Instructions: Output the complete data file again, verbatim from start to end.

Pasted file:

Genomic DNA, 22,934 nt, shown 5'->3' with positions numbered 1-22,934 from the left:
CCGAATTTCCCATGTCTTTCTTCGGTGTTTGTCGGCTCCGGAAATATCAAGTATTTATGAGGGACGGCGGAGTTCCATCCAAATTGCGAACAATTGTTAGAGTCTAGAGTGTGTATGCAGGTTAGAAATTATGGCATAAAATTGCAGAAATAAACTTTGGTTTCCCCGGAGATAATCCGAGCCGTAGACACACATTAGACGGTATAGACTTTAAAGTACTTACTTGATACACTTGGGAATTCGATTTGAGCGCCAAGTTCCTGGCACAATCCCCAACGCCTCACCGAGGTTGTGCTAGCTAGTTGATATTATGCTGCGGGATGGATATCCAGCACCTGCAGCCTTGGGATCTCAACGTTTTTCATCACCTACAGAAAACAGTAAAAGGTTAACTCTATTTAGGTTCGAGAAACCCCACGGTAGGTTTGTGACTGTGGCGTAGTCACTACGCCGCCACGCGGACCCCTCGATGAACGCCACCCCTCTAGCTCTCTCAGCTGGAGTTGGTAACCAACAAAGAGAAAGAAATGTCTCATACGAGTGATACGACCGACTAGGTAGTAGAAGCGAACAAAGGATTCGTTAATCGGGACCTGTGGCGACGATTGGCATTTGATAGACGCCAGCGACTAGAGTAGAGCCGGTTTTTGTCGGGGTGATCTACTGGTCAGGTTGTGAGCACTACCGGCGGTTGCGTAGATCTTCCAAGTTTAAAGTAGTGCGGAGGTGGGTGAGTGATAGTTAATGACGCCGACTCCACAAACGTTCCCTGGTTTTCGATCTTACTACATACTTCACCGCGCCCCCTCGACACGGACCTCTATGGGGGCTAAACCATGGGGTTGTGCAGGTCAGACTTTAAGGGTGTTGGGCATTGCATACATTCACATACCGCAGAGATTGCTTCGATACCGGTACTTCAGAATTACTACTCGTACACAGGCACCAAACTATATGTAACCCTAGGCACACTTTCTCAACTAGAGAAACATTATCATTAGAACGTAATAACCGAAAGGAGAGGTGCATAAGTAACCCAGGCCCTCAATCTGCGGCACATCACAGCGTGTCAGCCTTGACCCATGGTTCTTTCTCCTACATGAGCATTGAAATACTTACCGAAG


Genomic DNA, 22,934 nt, shown 5'->3' with positions numbered 1-22,934 from the left:
CCGAATTTCCCATGTCTTTCTTCGGTGTTTGTCGGCTCCGGAAATATCAAGTATTTATGAGGGACGGCGGAGTTCCATCCAAATTGCGAACAATTGTTAGAGTCTAGAGTGTGTATGCAGGTTAGAAATTATGGCATAAAATTGCAGAAATAAACTTTGGTTTCCCCGGAGATAATCCGAGCCGTAGACACACATTAGACGGTATAGACTTTAAAGTACTTACTTGATACACTTGGGAATTCGATTTGAGCGCCAAGTTCCTGGCACAATCCCCAACGCCTCACCGAGGTTGTGCTAGCTAGTTGATATTATGCTGCGGGATGGATATCCAGCACCTGCAGCCTTGGGATCTCAACGTTTTTCATCACCTACAGAAAACAGTAAAAGGTTAACTCTATTTAGGTTCGAGAAACCCCACGGTAGGTTTGTGACTGTGGCGTAGTCACTACGCCGCCACGCGGACCCCTCGATGAACGCCACCCCTCTAGCTCTCTCAGCTGGAGTTGGTAACCAACAAAGAGAAAGAAATGTCTCATACGAGTGATACGACCGACTAGGTAGTAGAAGCGAACAAAGGATTCGTTAATCGGGACCTGTGGCGACGATTGGCATTTGATAGACGCCAGCGACTAGAGTAGAGCCGGTTTTTGTCGGGGTGATCTACTGGTCAGGTTGTGAGCACTACCGGCGGTTGCGTAGATCTTCCAAGTTTAAAGTAGTGCGGAGGTGGGTGAGTGATAGTTAATGACGCCGACTCCACAAACGTTCCCTGGTTTTCGATCTTACTACATACTTCACCGCGCCCCCTCGACACGGACCTCTATGGGGGCTAAACCATGGGGTTGTGCAGGTCAGACTTTAAGGGTGTTGGGCATTGCATACATTCACATACCGCAGAGATTGCTTCGATACCGGTACTTCAGAATTACTACTCGTACACAGGCACCAAACTATATGTAACCCTAGGCACACTTTCTCAACTAGAGAAACATTATCATTAGAACGTAATAACCGAAAGGAGAGGTGCATAAGTAACCCAGGCCCTCAATCTGCGGCACATCACAGCGTGTCAGCCTTGACCCATGGTTCTTTCTCCTACATGAGCATTGAAATACTTACCGAAG